4 out of 5 stars
Sia has become one of the most influential musicians in the industry due to her songwriting skills, groundbreaking videos and artistic wardrobe. As she rides on her career's success, she took on the daunting task of writing, directing and scoring her first feature-length film. With the title of Music, this project has all of the earmarks of being the perfect work to showcase her talents, artistry and musical style.
Even though the film does capitalise on the award-winning artist's songs, the title is her lead character's name. Music (Maddie Ziegler) lives in the cluttered, but safe apartment of her grandmother and primary caregiver, Millie (Mary Kay Place). Each day is set by regular routines for the autistic young woman. She sets out on her daily walk and is watched over closely by everyone in the community. She manages to find solace in her music. It allows an escape for the winsome girl into her imaginative world of song and dance. This allows the audience to get a glimpse into the mind of someone who experiences autism. One day as she goes along and greets her neighbours, her grandmother passes away in their home. This leads the building's superintendent to reach out to Music’s only relative, Zu (Kate Hudson).
As the older half-sister, she is left to be the primary carer, but is the least qualified person since she is a newly sober drug dealer. Zu quickly determines that she is in way over her head and must rely on the next-door neighbour, Ebo (Leslie Odom Jr.), for support. Each of them brings trials and tribulations into the small apartment, but they strive to make things work together. This leads to a series of events that bring their pasts to the surface of this secluded world. At the same time, each moment is accented by the artistry and vision of Music’s uniquely creative mind.
What can be said about this film is that it has the stylish, musical mastery of Sia. Her unparalleled manner of storytelling is woven throughout this magical, visual tale. By portraying her leading lady's innermost thoughts, the artist manages to give audiences a glimpse of the big beautiful world of the autistic mind. While the broken world of Music’s surroundings was filled with flaws, pain and tears, Sia allows viewers to withdraw into her whimsically beautiful world of lyrics and dance. It can be said that the true artists and musicians of the world will be able to embrace this project.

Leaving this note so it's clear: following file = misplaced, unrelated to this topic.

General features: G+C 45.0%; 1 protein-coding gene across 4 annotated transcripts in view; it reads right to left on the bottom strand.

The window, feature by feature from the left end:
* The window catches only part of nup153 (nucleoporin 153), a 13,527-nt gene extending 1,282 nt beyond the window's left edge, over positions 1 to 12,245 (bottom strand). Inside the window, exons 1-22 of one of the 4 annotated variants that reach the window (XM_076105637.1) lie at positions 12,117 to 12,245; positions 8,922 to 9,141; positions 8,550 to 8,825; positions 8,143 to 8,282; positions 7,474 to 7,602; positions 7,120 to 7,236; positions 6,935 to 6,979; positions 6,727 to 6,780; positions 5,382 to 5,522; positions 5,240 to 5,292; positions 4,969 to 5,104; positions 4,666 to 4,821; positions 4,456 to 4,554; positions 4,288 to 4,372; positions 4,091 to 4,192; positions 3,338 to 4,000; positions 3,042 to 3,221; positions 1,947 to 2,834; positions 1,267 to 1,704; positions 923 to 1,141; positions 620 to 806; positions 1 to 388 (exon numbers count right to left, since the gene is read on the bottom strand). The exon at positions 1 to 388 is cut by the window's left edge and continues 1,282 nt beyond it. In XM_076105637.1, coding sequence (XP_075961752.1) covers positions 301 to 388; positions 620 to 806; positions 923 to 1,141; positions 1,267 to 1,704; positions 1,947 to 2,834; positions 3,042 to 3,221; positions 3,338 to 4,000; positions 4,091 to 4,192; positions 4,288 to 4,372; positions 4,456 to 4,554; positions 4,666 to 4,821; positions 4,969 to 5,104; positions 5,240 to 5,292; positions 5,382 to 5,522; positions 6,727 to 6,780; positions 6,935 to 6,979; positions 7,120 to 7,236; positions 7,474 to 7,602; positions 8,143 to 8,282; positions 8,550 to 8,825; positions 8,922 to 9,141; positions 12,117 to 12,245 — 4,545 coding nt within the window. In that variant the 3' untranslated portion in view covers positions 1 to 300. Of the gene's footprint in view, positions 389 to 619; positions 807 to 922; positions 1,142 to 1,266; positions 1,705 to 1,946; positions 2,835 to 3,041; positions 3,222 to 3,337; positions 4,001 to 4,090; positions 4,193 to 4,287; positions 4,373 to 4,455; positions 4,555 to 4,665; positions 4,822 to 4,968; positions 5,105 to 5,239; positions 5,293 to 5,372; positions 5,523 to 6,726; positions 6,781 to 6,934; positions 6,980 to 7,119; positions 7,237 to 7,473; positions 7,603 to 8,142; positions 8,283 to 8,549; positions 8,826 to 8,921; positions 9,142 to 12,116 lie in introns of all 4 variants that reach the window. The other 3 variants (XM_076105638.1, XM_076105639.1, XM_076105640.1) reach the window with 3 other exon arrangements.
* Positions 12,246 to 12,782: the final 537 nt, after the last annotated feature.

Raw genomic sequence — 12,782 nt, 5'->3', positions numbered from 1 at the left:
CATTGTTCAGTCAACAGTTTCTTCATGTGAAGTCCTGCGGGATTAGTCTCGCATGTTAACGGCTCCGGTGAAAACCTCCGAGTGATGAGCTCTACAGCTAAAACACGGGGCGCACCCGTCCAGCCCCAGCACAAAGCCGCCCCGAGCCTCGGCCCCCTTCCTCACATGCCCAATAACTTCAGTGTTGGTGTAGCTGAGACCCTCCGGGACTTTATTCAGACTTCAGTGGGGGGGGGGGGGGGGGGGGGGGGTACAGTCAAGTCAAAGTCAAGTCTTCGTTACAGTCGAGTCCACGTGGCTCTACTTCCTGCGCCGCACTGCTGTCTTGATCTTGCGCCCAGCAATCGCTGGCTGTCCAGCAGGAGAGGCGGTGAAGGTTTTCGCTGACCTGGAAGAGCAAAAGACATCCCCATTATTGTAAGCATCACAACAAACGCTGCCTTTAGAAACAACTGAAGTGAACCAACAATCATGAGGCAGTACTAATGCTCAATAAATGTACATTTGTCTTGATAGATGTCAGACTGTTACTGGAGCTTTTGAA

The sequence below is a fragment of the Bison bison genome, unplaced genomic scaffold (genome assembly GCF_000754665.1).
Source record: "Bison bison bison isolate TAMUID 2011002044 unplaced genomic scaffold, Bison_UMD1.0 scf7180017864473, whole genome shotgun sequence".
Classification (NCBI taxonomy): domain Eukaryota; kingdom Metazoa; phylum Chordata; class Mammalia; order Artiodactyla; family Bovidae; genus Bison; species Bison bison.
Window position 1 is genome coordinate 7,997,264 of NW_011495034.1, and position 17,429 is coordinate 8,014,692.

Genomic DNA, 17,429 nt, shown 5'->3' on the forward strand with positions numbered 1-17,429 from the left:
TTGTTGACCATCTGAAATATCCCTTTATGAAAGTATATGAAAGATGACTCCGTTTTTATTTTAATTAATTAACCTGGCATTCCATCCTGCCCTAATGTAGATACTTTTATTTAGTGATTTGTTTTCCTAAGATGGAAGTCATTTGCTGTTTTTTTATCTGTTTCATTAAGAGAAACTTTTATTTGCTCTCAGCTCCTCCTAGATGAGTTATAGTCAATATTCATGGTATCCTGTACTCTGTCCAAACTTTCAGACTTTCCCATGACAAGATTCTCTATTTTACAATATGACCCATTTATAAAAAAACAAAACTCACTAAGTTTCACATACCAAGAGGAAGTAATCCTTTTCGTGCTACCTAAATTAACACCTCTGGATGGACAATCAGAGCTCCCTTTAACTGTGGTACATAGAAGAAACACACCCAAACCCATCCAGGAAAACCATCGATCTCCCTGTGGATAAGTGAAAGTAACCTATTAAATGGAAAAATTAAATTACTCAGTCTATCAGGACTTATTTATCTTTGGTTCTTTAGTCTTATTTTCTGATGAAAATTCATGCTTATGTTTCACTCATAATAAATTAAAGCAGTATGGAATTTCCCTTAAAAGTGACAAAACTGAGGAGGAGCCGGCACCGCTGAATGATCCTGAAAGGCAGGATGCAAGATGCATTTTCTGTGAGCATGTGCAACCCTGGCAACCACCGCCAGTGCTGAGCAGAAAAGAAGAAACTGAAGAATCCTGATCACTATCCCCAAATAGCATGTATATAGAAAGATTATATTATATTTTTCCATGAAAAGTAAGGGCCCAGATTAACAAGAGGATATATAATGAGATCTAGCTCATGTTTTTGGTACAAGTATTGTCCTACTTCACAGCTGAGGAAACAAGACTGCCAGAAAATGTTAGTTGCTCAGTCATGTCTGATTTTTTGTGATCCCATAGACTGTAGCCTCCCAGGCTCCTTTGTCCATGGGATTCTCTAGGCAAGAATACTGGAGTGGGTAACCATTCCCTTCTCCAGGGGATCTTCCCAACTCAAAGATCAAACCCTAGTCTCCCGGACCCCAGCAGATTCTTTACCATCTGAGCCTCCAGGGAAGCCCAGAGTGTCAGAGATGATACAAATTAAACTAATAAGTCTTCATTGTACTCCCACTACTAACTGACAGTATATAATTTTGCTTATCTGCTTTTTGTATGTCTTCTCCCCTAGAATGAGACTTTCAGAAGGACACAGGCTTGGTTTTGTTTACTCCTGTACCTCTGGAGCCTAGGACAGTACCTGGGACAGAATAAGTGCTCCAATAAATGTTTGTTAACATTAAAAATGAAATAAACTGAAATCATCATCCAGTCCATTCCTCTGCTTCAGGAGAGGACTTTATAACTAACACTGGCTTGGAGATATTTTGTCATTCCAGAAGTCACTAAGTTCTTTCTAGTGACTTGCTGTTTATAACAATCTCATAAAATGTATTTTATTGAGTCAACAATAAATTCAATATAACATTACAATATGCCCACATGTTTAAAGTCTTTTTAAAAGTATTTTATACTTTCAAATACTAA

Some may get caught up in the overly-sensitive dialogue that has occurred at the expense of this film. Despite trying to get an autistic actress to play the lead, Sia finally turned over the role to the exceptionally talented Maddie Ziegler. She does have to act like an autistic person, but that is the nature of filmmaking. Her casting choice has led some activists to dismiss this film as less than authentic. This seems odd, since movie-making has always been reliant on acting, especially to portray individuals who may be differently abled. Ziegler is not at the same level as Dustin Hoffman in Rainman or Patty Duke in The Miracle Worker. Still, it is easy to see how she won the role as she showcases her phenomenal talent as a dancer. Regardless of the unfair judgment on Sia and Zeigler, this should not deter people from seeing this marvellous film.
Along with stellar performances from Ziegler, Hudson and Odom Jr., this is a project that will satisfy every fan of the musician behind the camera. No character is wasted by Sia in her directorial debut. Every element introduced throughout the screenplay manages to serve a purpose in moving this story along like a master painter before a canvas. As a director, Sia works to get the most out of each actor and as a musician, her soundtrack captures every scene's essence.
Please do not listen to the naysayers on this film, but take time to hear this film's beautiful vibrant tones. If you allow yourself to be swept away by this melodic narrative, Music will wash over you, calm your soul and have you singing all the way through life.
Reel Dialogue: Sometimes, you do not need to say anything to say it all
One character who left the most significant impression on the film was Felix played by Beto Calvillo. His on-screen presence is impossible to miss, even though he never speaks a word. Fascinatingly, this character has no lines in the whole movie. Yet, he proves to be an influential force who quietly sets the standard for caring for your neighbour. Through his actions and mere existence, the young actor blesses the people in his life and, at the same time, the audience.
‘But let your adorning be the hidden person of the heart with the imperishable beauty of a gentle and quiet spirit, which in God's sight is very precious.’ 1 Peter 3:4
One of the greatest struggles throughout our lives is finding the right thing to say in any given situation. What most people forget is that sometimes less is more. Words have value, but many times actions do ‘speak louder than words.’ If your words fail you when trying to serve others, it can be worthwhile to give good deeds a try and let the talk follow. Words and actions can be a winning combination. Yet, sometimes simple acts of kindness can have a positive ripple effect on you and your community.
‘But be doers of the word, and not hearers only…’ James 1:22